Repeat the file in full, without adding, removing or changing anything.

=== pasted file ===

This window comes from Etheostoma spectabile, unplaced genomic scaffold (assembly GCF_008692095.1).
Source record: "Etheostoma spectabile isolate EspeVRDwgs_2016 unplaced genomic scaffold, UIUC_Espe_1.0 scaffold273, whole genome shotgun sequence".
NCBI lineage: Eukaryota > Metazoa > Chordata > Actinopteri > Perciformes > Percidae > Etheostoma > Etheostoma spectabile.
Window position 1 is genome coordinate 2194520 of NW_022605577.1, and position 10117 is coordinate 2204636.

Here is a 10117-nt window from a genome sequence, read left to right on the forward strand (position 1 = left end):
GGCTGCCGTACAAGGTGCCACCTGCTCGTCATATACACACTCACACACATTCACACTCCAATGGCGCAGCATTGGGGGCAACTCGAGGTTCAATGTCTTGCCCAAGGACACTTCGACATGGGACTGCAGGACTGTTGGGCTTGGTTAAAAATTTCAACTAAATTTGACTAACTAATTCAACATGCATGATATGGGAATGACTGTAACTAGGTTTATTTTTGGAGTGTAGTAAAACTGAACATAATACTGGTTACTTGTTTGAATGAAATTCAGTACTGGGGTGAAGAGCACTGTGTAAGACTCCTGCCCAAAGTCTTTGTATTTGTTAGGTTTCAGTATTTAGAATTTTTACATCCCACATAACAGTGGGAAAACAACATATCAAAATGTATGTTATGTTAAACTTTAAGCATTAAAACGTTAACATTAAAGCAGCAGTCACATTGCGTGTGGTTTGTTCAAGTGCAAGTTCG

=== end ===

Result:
This window comes from Etheostoma spectabile, unplaced genomic scaffold (assembly GCF_008692095.1).
Source record: "Etheostoma spectabile isolate EspeVRDwgs_2016 unplaced genomic scaffold, UIUC_Espe_1.0 scaffold273, whole genome shotgun sequence".
NCBI lineage: Eukaryota > Metazoa > Chordata > Actinopteri > Perciformes > Percidae > Etheostoma > Etheostoma spectabile.
Window position 1 is genome coordinate 2194520 of NW_022605577.1, and position 10117 is coordinate 2204636.

Here is a 10117-nt window from a genome sequence, read left to right on the forward strand (position 1 = left end):
GGCTGCCGTACAAGGTGCCACCTGCTCGTCATATACACACTCACACACATTCACACTCCAATGGCGCAGCATTGGGGGCAACTCGAGGTTCAATGTCTTGCCCAAGGACACTTCGACATGGGACTGCAGGACTGTTGGGCTTGGTTAAAAATTTCAACTAAATTTGACTAACTAATTCAACATGCATGATATGGGAATGACTGTAACTAGGTTTATTTTTGGAGTGTAGTAAAACTGAACATAATACTGGTTACTTGTTTGAATGAAATTCAGTACTGGGGTGAAGAGCACTGTGTAAGACTCCTGCCCAAAGTCTTTGTATTTGTTAGGTTTCAGTATTTAGAATTTTTACATCCCACATAACAGTGGGAAAACAACATATCAAAATGTATGTTATGTTAAACTTTAAGCATTAAAACGTTAACATTAAAGCAGCAGTCACATTGCGTGTGGTTTGTTCAAGTGCAAGTTCG